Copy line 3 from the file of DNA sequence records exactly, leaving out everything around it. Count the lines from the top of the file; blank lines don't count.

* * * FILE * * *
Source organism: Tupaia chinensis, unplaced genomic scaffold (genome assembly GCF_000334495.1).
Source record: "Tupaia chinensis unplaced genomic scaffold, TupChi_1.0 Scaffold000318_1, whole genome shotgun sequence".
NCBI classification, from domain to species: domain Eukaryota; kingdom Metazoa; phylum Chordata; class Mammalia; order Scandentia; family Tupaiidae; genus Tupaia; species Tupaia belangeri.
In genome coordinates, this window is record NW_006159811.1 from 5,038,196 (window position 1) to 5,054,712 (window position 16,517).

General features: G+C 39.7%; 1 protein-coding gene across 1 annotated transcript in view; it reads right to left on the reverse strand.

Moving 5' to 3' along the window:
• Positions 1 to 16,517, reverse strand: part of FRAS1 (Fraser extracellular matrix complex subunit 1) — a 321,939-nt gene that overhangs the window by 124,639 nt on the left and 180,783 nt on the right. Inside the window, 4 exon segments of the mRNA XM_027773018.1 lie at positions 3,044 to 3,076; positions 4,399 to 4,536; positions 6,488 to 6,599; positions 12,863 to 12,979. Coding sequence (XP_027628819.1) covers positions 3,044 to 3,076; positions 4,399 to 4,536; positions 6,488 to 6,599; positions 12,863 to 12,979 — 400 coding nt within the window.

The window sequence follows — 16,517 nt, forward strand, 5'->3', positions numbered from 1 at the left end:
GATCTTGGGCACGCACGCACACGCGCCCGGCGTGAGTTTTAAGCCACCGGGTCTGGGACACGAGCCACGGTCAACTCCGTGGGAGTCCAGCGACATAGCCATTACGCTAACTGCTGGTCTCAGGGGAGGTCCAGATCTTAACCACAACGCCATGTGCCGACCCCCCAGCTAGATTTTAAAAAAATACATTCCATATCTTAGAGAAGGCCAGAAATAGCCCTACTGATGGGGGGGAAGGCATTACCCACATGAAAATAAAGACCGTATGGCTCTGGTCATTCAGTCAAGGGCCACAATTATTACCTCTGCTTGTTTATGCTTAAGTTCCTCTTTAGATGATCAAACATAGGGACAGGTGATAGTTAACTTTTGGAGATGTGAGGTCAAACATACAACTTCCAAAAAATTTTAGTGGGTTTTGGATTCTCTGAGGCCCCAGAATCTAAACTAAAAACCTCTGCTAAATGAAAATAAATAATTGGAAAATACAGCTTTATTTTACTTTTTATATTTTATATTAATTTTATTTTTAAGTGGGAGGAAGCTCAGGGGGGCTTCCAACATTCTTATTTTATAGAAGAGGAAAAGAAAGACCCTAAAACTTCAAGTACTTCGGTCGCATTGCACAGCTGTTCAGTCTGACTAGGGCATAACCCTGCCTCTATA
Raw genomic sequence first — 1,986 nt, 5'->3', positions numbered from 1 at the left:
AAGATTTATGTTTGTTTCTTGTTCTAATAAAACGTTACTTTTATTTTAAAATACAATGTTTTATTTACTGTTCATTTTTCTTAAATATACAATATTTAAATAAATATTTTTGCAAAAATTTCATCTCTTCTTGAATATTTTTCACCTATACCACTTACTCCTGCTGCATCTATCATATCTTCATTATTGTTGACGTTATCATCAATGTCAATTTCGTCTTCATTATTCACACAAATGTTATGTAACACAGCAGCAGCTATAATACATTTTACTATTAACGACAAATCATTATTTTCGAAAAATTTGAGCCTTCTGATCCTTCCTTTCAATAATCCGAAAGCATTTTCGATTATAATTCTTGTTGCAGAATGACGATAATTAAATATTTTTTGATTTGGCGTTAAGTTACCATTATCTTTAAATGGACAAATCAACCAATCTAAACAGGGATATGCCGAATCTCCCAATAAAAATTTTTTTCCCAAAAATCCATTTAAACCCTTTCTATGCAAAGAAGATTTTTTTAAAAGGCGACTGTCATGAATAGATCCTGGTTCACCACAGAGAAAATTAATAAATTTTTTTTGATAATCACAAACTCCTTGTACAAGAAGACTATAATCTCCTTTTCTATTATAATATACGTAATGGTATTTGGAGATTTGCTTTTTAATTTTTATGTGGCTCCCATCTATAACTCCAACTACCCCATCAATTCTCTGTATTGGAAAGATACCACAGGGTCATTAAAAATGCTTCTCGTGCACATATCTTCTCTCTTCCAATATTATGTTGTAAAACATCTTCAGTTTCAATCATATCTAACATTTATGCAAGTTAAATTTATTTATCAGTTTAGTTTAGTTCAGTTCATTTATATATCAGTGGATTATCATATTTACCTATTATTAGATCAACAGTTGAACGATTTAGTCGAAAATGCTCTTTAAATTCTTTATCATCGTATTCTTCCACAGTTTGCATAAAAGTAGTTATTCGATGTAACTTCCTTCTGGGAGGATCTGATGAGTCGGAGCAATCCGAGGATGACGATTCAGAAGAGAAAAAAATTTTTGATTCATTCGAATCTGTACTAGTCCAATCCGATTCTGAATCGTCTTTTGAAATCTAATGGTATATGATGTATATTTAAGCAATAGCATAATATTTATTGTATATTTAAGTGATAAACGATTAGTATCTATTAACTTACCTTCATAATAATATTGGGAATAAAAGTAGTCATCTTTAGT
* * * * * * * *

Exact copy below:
NCBI classification, from domain to species: domain Eukaryota; kingdom Metazoa; phylum Chordata; class Mammalia; order Scandentia; family Tupaiidae; genus Tupaia; species Tupaia belangeri.